One of the changes introduced in the 2018 Farm Bill is that the production of industrial hemp will become legal across the country. This is a potential financial windfall for farmers.

Hemp’s potential as a cash crop depends upon the market for hemp products. Right now, that market is being fueled by cannabidiol (CBD) oil which doesn’t contain any psychoactive ingredients.

Many people think that products containing CBD oil have some medicinal or health benefits. Studies have shown it to be an effective treatment of childhood epilepsy, but it is also believed by many to be useful for treating other problems including anxiety, insomnia, arthritic inflammation and certain types of pain. More studies are needed to prove these treatments conclusively.

Until the passage of the new Farm Bill, CBD oil was technically illegal under federal law. However, many states have legalized CBD oil produced from hemp, and in those states, federal authorities did not pursue charges against people producing, selling or purchasing the product. In those states, demand for CBD oil has skyrocketed — a boon to farmers producing hemp in the states that legalized it. According to a National Public Radio segment this week, the price for hemp flowers has reached $75 per pound.

The 2018 Farm Bill legalizes — under federal law — the production of CBD oil from hemp. That doesn’t mean, however, that CBD oil is legal under state laws. In fact, in South Dakota, the only products containing CBD oil that are legal are those that have received Food and Drug Administration approval. However, there’s only one product whose manufacturer spent the time and money to have it approved by the FDA — Epidiolex, a drug intended to treat epilepsy. That means other companies producing products containing CBD aren’t allowed to sell those products in our state.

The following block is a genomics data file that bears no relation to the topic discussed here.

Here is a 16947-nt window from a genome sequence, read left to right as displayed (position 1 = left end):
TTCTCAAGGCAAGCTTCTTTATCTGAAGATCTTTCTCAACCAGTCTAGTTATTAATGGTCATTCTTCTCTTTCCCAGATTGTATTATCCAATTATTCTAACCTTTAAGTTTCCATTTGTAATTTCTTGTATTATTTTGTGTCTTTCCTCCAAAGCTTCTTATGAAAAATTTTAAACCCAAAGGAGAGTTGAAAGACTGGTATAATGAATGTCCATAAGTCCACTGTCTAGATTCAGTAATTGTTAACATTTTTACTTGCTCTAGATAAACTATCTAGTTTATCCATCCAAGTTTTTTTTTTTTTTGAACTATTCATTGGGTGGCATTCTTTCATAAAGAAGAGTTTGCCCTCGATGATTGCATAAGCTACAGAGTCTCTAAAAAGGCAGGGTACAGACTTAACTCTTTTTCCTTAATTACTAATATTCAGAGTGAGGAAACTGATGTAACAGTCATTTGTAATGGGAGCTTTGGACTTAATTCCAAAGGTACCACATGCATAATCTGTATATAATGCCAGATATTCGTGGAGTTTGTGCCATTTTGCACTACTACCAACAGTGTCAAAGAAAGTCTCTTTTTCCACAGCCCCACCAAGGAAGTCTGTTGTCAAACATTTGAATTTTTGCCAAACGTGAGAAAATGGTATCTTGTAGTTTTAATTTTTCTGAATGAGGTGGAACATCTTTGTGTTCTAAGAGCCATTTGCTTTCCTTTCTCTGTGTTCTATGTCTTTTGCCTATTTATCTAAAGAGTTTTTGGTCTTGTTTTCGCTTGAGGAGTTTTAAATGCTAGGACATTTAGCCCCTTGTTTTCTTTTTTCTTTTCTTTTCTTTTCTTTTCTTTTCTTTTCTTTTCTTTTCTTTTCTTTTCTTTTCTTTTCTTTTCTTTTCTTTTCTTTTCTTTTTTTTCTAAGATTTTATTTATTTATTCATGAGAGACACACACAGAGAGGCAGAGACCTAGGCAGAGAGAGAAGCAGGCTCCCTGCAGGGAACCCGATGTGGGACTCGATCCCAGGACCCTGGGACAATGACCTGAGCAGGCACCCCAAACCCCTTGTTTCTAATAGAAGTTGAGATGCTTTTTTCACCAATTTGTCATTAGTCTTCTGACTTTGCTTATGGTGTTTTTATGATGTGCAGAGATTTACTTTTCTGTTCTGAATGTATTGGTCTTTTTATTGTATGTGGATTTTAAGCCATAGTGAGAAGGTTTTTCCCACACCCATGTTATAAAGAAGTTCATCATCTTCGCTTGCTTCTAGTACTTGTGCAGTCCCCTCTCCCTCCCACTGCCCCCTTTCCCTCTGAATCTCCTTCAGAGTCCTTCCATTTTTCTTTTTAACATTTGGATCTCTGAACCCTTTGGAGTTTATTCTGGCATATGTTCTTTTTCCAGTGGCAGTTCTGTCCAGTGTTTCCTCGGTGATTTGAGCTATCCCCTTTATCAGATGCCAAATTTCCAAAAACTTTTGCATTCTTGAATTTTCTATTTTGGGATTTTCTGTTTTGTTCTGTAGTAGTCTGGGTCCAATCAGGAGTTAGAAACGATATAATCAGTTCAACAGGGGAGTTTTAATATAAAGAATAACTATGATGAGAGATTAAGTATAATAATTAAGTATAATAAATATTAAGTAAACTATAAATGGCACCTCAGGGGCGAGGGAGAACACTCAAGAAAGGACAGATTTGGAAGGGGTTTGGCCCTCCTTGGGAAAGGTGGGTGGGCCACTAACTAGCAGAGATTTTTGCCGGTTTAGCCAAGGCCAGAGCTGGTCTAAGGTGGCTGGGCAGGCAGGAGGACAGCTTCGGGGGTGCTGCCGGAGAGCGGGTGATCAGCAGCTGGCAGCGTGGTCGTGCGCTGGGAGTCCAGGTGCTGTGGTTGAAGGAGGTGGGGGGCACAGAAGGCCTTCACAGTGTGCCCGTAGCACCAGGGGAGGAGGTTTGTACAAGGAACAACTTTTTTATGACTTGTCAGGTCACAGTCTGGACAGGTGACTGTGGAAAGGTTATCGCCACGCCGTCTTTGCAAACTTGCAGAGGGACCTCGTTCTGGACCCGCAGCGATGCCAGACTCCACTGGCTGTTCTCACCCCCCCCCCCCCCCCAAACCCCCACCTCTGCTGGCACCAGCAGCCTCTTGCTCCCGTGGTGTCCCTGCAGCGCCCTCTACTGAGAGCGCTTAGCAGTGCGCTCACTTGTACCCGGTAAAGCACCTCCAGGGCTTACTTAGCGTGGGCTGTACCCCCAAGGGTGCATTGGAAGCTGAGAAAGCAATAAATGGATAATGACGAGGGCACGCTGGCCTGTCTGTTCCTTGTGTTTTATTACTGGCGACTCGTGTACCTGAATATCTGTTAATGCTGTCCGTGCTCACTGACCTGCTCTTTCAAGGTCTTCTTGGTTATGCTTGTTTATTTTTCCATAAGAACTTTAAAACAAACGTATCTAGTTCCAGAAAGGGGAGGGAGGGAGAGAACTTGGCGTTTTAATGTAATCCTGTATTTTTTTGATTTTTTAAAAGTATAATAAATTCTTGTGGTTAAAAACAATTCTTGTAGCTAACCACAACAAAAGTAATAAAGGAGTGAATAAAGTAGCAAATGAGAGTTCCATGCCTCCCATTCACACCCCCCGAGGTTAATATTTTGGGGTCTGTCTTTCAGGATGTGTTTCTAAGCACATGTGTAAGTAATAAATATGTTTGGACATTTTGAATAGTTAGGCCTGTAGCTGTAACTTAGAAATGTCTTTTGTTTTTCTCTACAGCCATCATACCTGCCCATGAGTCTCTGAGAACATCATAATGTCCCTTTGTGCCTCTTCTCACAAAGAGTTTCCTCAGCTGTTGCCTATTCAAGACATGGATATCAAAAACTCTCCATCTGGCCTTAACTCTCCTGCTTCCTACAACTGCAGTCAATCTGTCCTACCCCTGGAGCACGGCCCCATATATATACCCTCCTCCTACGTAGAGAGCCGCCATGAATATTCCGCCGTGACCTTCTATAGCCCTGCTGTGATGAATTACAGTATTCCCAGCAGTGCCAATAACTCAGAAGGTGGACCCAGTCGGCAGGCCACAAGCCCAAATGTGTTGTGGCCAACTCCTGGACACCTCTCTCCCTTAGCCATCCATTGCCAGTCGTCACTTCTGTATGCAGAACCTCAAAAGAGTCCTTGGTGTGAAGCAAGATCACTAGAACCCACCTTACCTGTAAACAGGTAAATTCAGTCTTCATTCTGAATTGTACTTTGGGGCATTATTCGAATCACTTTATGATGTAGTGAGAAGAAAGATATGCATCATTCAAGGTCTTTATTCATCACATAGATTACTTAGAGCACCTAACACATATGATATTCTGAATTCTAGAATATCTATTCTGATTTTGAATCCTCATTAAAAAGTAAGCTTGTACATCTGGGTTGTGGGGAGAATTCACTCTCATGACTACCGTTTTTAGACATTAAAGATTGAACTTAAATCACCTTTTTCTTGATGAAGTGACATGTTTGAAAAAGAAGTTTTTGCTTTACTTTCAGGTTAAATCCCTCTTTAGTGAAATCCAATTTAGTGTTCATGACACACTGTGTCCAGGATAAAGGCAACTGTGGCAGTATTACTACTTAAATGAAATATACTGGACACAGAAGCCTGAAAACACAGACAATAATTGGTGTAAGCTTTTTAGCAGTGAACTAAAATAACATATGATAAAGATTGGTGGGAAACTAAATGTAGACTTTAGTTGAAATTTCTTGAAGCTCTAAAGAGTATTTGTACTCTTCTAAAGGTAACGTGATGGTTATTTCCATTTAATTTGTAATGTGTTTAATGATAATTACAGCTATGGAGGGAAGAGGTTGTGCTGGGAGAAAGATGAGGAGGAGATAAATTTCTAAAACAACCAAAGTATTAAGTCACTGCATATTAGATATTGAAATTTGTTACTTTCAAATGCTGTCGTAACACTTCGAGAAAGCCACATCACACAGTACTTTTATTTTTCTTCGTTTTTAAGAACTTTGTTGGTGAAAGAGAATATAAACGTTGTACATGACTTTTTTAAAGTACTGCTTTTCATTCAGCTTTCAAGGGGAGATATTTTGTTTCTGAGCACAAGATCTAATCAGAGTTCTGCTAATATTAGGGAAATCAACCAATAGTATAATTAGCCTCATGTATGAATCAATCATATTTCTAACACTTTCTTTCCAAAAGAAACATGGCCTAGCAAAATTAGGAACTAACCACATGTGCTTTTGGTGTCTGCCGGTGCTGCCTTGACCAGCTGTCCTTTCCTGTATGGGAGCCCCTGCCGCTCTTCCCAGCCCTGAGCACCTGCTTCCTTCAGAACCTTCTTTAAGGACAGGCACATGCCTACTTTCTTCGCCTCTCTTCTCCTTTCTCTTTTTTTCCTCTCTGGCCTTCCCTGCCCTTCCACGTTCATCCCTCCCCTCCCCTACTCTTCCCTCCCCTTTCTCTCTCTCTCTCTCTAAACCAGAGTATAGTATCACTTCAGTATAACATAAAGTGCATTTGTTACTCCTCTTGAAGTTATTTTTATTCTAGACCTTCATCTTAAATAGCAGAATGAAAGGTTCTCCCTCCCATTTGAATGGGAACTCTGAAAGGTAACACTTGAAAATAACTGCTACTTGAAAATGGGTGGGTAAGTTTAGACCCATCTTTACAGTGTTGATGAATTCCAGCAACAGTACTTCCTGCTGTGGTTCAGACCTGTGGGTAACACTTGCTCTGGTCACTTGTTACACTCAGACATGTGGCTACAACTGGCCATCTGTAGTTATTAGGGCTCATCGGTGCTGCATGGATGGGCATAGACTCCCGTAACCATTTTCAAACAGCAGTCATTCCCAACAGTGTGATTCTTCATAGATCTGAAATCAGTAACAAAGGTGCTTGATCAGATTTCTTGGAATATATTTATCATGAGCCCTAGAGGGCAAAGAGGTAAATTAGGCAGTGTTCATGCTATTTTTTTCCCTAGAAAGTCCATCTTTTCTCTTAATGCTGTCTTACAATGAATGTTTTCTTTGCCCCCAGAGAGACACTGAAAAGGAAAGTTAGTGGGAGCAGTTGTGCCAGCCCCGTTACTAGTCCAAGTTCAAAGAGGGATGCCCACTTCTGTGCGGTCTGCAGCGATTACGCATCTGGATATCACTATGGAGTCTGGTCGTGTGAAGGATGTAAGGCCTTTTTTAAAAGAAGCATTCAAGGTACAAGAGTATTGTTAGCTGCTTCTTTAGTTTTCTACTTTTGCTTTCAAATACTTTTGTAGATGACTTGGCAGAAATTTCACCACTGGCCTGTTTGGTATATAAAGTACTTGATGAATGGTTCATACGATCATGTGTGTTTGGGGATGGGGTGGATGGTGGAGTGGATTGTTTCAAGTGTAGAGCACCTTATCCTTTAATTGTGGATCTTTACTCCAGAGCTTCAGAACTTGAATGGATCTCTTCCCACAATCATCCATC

In a recent a Rapid City Journal article, a spokeswoman for Gov.-elect Kristi Noem said her administration would likely not be interested in changing South Dakota law to legalize the sale of CBD-based products that haven’t garnered FDA approval. (In case you’re wondering, that’s a win for big pharmaceutical companies.)

I’m sure you’re familiar with all the vitamins, herbal supplements and essential oils being sold to promote health and address deficiencies. They don’t have to have FDA approval. Though their manufacturers aren’t allowed to claim their products address specific medical problems, those claims can be found aplenty by other sources online. I work with one woman who seems to think there’s an essential oil to address most maladies. And she’s able to purchase those oils in local stores.

But she can’t buy a CBD-based product — a product that gets its start on an American farm. Imagine the uproar we would experience if South Dakota made E-15 or even E-30 ethanol blends illegal in the state. Do you think the ag community would stand for the outlawing of a product derived from the hard labor of so many farmers in our state?

I don’t.

There will be a lot more farms growing industrial hemp next year. There will be even more the year after that. We all know what happens to prices once America’s farmers put their backs behind producing a commodity. Prices go down as the supply goes up. Aside from scale, it seems to me that the amount of money farmers can make on hemp depends mainly upon two factors — how soon they can begin producing it and the strength of its demand.

South Dakota should get with the program and legalize all hemp-based CBD products to help maintain a strong demand for hemp products.

Our farmers deserve support from the state government in the establishment of a new source of revenue.

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